Uber Technologies Inc. envisions taking to the skies with a fleet of food-delivery drones in as little as three years, an ambitious timeline for a ride-hailing company that would face numerous technical challenges and regulatory hurdles.
The San Francisco company is seeking an operations executive who can help make delivery drones functional as soon as next year and commercially operational in multiple markets by 2021, according to a job posting that appeared on Uber’s website. App-reliant Uber has limited experience developing hardware beyond its nascent electric scooters and its equipment for self-driving vehicles, an as-yet unproven technology.
The drone executive will “enable safe, legal, efficient and scalable flight operations,” according to the job listing, which refers to UberExpress, an internal name used for the drone delivery operation within its UberEats prepared-food delivery unit.
After an inquiry from The Wall Street Journal, Uber removed the job listing titled “Flight Standards and Training” from its site. A spokesman said the posting “does not fully reflect our program, which is still in very early days.”
Uber is crafting a narrative around its ambitions beyond ride-hailing, as it eyes a 2019 IPO that bankers say could value the company at $120 billion. It will have to woo investors who may be skeptical over its scandal-plagued past and lack of profits in the ride-hailing business by pointing to its plans for delivery drones, flying taxis and rental electric scooters and bicycles. Last week, it announced a new tractor-trailer rental business for long-haul truckers.
Proponents of unmanned aircraft such as Uber, Amazon.com Inc. and other companies
are scrambling to draft wide-ranging blueprints for various home delivery efforts, ranging from training ground operators and certifying vehicles to analyzing hazardous incidents. But Uber sketched out a faster timeline than many regulators envision, and such companies
generally have been careful to avoid antagonizing regulators by publicly laying out comprehensive plans before they have even been formally submitted or gone through vetting by regulators.
Uber Chief Executive Dara Khosrowshahi said at the company’s flying-taxi conference in May that it plans to run limited tests of food delivery by drone, but the job listing suggests the company is more serious about the initiative than previously believed. The company chose San Diego to test commercial drones in several US cities as part of a federal program that includes firms like Alphabet Inc. and FedEx Corp.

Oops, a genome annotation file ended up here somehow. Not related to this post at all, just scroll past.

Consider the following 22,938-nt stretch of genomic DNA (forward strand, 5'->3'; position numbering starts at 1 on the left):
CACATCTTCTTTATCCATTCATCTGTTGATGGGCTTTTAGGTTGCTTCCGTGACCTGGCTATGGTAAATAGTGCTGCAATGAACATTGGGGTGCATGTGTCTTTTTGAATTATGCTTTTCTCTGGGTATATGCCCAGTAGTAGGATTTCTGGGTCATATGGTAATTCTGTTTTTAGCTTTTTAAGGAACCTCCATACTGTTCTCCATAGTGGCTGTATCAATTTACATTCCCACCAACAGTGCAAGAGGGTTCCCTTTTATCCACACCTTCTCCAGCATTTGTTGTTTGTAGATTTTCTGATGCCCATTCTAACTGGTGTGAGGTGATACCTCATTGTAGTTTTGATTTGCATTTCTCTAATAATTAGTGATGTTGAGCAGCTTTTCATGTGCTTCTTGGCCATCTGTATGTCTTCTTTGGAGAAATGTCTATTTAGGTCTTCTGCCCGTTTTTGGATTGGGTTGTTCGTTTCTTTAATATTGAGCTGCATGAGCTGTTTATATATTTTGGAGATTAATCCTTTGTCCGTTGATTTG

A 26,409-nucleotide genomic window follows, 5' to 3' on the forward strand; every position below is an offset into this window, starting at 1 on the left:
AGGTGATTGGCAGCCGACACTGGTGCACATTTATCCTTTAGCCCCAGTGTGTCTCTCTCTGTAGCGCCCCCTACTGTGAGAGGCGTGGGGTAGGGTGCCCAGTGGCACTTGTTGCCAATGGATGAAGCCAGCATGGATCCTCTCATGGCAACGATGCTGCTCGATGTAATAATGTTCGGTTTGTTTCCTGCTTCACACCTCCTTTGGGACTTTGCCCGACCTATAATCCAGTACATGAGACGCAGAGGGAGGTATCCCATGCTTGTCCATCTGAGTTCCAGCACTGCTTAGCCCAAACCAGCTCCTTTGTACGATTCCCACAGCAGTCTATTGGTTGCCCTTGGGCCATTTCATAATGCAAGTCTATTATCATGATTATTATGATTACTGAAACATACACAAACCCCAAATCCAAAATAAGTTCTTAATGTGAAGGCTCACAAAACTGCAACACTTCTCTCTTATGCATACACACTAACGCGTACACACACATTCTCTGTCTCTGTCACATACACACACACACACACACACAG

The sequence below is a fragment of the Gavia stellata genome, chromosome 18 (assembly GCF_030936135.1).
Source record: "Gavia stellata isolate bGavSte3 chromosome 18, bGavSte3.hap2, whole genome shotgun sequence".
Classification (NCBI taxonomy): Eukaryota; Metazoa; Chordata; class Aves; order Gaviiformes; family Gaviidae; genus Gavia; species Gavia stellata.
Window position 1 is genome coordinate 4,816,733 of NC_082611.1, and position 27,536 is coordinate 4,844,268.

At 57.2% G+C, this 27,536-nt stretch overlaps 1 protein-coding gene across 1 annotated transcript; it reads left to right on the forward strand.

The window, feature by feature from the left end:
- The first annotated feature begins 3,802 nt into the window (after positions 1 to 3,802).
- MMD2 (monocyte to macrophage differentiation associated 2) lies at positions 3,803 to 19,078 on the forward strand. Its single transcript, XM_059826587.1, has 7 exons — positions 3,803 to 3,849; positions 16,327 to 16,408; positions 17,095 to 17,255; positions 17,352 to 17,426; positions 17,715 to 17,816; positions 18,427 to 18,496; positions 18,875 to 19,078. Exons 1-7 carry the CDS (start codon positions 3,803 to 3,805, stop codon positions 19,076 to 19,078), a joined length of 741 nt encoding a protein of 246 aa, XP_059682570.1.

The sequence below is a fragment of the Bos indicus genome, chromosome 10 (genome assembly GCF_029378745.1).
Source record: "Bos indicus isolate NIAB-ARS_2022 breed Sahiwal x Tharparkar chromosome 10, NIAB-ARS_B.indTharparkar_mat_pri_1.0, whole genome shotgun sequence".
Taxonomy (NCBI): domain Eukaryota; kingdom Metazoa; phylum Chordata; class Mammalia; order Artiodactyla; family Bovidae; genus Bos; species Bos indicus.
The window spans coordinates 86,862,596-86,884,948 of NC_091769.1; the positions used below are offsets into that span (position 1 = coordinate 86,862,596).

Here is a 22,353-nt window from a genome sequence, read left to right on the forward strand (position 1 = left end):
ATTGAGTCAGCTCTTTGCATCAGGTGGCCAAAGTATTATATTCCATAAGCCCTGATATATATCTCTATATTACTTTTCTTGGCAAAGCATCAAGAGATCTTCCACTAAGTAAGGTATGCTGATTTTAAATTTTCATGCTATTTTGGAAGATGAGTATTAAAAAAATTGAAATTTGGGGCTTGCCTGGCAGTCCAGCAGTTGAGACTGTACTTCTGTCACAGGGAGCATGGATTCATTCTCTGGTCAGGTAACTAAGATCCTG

“We need flying burgers,” said Mr. Khosrowshahi at the conference. He said deliveries within five to 30 minutes could be possible.
UberEats has been a bright spot for the company, according to Uber and its investors. It has expanded rapidly to hundreds of cities, and Khosrowshahi said this spring that its annual gross food sales—from which UberEats takes a commission—is growing at a rate that would reach $6 billion if stretched over 12 months. The unit dispatches drivers to restaurants to fetch orders arranged through Uber’s app.
Bankers hoping to help Uber with its IPO have valued UberEats at around $20 billion on its own, The Wall Street Journal reported earlier this month.
Before Uber can make any drone deliveries, the Federal Aviation Administration will have to develop rules for operating the vehicles beyond the sight of ground operators. Initial regulatory concepts aren’t likely to be revealed until the first quarter of next year, at the earliest, according to industry observers.
The agency also needs to develop additional rules for night flights and reliable drone identification while the vehicles are airborne. Adopting those rules could stretch into 2020, though Congress recently mandated a 2019 deadline for unveiling initial plans to permit package deliveries by drones.
Then there are the technical challenges. It can be difficult to accurately land the vehicles in a customer’s yard, and inclement weather can prevent the drones from taking off. The drones may be susceptible to vandalism or theft.
with drone-delivery ambitions have run into technical and other difficulties. In 2013, Amazon Chief Executive Jeff Bezos said the e-commerce giant could roll out viable delivery drones within four or five years. The company this year was snubbed by the US Transportation Department’s testing program in which Uber is participating.
Alphabet in 2014 scrapped a drone design it had worked on for two years over technical concerns and in 2016 pushed out the leaders of its program. This summer it demonstrated one of its latest models making an ice cream delivery in Virginia in just a few minutes.
Uber, Amazon and other major drone champions are “effectively building a drone ecosystem” encompassing everything from airspace controls to pilot training standards, according to Joshua Ziering, co-founder of startup drone-services provider Kittyhawk.
“If companies don’t move on this now and it ends up happening quickly,” Mr. Ziering said, the laggards are likely to face immense difficulties catching up.